4. Hi Ken,

    I didn’t have an MRI but the surgeon was very confident it is long based on visual tests. I am scheduled for shortening surgery on April 30. I don’t know the name of the procedure that you mentioned before but he explained it and basically involves making a Z like pattern in the tendon (so maybe its the Z-Plasty you mention).

    My frustration lies with the instability of the peroneal tendon…the surgeon seems to discount the issue because I cannot routinely replicate the subluxation. Since the usual fix for a subluxating tendon is surgery my fear is to go through achilles shortening surgery and then realize I have to go for another round of surgery for the pereoneal after. I want a “2 in 1″ if I need surgery to shorten my recovery cycle time to normalacy. The problem is we don’t know if the peroneal issue will get better once the achilles is shortened so that it is not inflamed from having to over compensate anymore. Frustrating set of circumstances.


  5. Hi Ken(Last post was for Brad sorry),

    Other than the incident I had the day after surgery (see my post) there were no telltale signs for me until the later rehab process began at around 5 months. I obviously had weak plantar flexion at months 3-4 but due to limited DS ROM from the surgery there were no signs. After plateauing in recovery I began to suspect something else was wrong….unfortunately not until about 41/2-5months.

    The challenge is that during the early rehab phases it is difficult to ascertain how much is normal recovery and how much of it is due to something else. I suspect the only thing that could definitively answer the question of healing long at month 3 would be a MRI. My sports med doc told me an Ultra Sound is even inconclusive at month 3 because the normal mass of scar tissue can make it difficult to determine if the tendon has healed long.

    Sorry ….not much help but this is from my experience.

    Good luck.


  6. Brad - Good to hear from you again and sorry for the delay in welcoming you back. I have been up in the backcountry snow since last week. I am pleased to read you did not need the FHL transfer. Your protocol is on the conservative side of the curve but it is a workable one. I would stick to the plan but even with the docs these plans are guides so if you do better than expected you may progress a little quicker through each stage.

  7. Kevin - Sorry to hear about your peroneal. Maybe this will help. Several months ago I was doing many eccentric heel raises in a futile attempt to strengthen my Achilles. The peroneal became inflamed likely due to compensating for the long Achilles. I stopped the eccentrics and a few weeks later, the peroneal went back to normal. I read a similar post by normofthenorth. (too many eccentrics on a long Achilles inflamed other tendons). Yes, one rehab cycle is preferred.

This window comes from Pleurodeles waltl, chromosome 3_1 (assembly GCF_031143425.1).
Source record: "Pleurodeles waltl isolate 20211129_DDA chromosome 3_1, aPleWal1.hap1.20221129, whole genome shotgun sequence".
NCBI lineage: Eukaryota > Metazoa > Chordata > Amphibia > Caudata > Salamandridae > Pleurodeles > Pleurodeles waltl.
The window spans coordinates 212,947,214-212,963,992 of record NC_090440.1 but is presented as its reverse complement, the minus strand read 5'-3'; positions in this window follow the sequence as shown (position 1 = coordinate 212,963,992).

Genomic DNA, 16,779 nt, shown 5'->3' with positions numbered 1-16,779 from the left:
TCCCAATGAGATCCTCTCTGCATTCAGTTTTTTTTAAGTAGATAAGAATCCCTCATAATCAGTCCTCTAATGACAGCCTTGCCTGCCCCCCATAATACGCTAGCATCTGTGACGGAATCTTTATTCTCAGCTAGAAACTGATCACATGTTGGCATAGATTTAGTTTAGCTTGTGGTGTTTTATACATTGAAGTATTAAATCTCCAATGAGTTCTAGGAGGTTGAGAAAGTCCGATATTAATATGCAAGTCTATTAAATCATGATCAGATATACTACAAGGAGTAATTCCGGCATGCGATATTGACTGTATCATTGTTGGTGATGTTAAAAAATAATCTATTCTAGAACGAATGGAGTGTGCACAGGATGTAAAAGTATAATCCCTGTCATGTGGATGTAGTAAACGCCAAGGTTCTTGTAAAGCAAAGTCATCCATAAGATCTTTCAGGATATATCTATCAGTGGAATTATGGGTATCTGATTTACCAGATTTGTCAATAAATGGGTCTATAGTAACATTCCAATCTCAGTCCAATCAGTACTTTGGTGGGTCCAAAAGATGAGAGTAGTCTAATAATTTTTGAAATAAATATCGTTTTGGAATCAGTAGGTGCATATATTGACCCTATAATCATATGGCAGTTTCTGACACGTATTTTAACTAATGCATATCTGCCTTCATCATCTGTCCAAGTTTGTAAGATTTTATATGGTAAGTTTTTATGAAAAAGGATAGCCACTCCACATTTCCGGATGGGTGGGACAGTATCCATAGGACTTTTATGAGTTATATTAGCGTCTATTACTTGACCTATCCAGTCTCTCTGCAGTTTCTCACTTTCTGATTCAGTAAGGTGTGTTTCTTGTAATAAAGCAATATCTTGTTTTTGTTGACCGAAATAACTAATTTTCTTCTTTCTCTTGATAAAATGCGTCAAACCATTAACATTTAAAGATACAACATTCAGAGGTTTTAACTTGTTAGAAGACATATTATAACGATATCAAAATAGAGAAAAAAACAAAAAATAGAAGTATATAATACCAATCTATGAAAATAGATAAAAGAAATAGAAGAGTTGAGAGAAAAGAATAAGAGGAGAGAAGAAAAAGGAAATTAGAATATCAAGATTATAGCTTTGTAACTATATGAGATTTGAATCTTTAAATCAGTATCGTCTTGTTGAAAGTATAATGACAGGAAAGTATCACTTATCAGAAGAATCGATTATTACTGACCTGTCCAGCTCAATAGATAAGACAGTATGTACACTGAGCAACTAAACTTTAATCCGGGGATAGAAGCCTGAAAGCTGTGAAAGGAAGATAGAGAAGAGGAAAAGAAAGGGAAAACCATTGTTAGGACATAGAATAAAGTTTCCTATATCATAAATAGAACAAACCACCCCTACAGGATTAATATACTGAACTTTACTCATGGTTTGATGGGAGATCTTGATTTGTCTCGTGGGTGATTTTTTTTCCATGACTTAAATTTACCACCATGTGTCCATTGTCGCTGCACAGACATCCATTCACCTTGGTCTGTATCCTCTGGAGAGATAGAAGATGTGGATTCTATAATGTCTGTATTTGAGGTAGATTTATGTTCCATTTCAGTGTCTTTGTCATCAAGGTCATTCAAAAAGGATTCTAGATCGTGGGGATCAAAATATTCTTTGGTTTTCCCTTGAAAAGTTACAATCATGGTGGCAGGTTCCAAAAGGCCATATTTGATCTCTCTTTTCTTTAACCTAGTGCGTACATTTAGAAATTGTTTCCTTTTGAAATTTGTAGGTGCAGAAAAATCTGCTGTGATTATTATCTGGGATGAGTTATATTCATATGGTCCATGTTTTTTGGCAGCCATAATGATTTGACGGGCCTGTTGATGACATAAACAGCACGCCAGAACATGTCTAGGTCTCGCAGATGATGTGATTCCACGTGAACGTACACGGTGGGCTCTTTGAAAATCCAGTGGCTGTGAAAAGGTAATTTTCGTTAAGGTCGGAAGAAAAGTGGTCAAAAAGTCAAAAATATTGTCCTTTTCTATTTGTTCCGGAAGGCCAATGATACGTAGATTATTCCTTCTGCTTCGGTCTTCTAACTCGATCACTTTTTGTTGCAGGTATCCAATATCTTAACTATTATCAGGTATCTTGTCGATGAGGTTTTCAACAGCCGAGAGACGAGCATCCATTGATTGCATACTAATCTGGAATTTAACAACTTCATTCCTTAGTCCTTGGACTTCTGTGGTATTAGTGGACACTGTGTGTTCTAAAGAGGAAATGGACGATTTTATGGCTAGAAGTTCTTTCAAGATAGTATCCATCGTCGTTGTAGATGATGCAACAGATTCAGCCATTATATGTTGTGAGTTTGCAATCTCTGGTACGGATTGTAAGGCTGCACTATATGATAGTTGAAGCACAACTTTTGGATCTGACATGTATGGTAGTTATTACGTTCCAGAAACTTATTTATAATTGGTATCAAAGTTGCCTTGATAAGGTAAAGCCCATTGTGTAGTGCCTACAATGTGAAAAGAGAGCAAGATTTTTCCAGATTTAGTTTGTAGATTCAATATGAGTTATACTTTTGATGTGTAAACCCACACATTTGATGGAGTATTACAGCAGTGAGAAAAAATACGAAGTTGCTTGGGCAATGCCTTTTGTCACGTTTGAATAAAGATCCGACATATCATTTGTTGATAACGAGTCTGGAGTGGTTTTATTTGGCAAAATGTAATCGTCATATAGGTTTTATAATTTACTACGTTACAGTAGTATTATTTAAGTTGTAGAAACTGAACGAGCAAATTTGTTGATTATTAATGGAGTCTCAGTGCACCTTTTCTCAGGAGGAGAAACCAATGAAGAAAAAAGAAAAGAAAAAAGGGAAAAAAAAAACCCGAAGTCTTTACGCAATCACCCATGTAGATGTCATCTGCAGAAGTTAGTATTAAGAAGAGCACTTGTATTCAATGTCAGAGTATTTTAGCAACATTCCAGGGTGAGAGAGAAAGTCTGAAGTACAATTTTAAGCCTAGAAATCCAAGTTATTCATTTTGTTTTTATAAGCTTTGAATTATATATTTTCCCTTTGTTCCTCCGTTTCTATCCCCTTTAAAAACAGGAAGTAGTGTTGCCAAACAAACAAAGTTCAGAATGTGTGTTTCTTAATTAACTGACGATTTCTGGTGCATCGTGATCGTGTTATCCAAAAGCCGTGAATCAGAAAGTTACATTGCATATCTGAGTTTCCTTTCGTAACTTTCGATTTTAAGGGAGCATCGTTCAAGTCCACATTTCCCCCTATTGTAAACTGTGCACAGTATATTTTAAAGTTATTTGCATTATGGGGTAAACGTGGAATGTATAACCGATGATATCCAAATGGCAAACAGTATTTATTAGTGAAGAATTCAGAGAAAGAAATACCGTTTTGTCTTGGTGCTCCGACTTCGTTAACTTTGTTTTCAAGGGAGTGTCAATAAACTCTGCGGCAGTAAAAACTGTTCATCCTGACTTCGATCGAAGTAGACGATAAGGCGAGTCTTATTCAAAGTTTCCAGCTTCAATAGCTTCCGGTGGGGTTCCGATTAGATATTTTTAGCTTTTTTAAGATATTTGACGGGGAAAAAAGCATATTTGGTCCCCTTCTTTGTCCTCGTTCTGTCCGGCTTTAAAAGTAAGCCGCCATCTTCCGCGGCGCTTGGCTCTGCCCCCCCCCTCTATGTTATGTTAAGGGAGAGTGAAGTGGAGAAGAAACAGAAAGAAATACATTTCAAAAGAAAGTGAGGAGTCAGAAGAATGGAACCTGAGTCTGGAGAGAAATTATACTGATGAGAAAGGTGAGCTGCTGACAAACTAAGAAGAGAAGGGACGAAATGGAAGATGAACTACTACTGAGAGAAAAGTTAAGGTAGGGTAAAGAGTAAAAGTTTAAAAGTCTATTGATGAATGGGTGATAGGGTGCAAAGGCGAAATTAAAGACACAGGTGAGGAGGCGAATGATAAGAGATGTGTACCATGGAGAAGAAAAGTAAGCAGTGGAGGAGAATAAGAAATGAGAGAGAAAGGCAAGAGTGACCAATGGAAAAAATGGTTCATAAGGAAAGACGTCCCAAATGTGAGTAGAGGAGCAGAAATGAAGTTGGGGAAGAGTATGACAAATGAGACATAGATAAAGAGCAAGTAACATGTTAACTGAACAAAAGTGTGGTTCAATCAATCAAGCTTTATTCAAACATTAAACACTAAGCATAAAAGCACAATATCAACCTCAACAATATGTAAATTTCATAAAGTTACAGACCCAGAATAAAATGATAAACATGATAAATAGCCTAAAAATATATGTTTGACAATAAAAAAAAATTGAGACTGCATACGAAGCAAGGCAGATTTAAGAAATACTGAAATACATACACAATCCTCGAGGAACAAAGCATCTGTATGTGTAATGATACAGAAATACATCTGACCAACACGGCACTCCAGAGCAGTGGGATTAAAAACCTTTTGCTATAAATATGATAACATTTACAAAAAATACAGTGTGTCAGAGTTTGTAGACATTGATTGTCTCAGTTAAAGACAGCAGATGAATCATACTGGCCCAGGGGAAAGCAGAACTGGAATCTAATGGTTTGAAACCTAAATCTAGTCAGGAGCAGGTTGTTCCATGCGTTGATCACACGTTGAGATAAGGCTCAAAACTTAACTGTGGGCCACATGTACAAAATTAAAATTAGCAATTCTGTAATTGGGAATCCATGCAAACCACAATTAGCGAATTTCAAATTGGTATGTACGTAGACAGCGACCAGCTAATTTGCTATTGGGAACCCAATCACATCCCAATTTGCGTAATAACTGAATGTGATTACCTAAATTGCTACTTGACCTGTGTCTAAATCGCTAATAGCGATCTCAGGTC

8. Hi Kevin,

    Thanks for the response. In your initial post, you mentioned the doctor was very confident that the tendon had had healed long based on visual tests. Do you know what specific visual tests/cues he performed/saw to deem your achilles healed long, instead of lack of calf muscle strength?


  9. Hi Brad,

    1) According to him the medial side of the calf was severely wasted relative to the lateral side.

    2) When lying on my stomach with my legs bent 90 degrees (soles of feet facing ceiling) he said my injured foot drooped lower to the ground…he called it “resting tension”.

    3)Grastrocnemius/Soleus muscle was significantly “higher” up than the normal leg. He said this is normal with this injury but at 71/2 months in an active adult this should be closer to the other one.

    4)End of range planter flexion - when resisting against his hands the end of range plantar strength was almost non-existent. According to him at almost 8 months even a weakened calf should have more strength at this range of motion.

    He went on to say that each of these are not indicative by themselves but grouped together at this point he said they are “classic” symptoms of healing long. I did ask about a MRI and he said it was unnecessary because as you point out he will create the correct tension during surgery.

    Sorry for the brevity…..on my phone so hard to type.


  10. Despite me asking the question, on behalf of Brad, thanks for the feedback Kevin. Jk, but seriously, thanks for your clear descriptions. They are helpful as there really isn’t much information on what visual symptoms on determining whether one has healed long or not.

    Wishing you a safe, speedy, and full recovery.

  11. Hi Brad,

    Just checking in. How is the recovery going?


  12. Kevin - Recovery is going well. 8.5 wks post-op and one more week in the boot, but who’s counting! At 7 wk post-op visit with surgeon, he was pleased to see tendon was tight and could flex ankle only to neutral. The slack that was in the tendon pre-surgery and which limited my heel raise to 1-2 cm seems to be gone. I can walk a few steps on the balls of my feet. Pre shortening surgery, when I tried doing this, the slack in my AT would cause my heel to drop.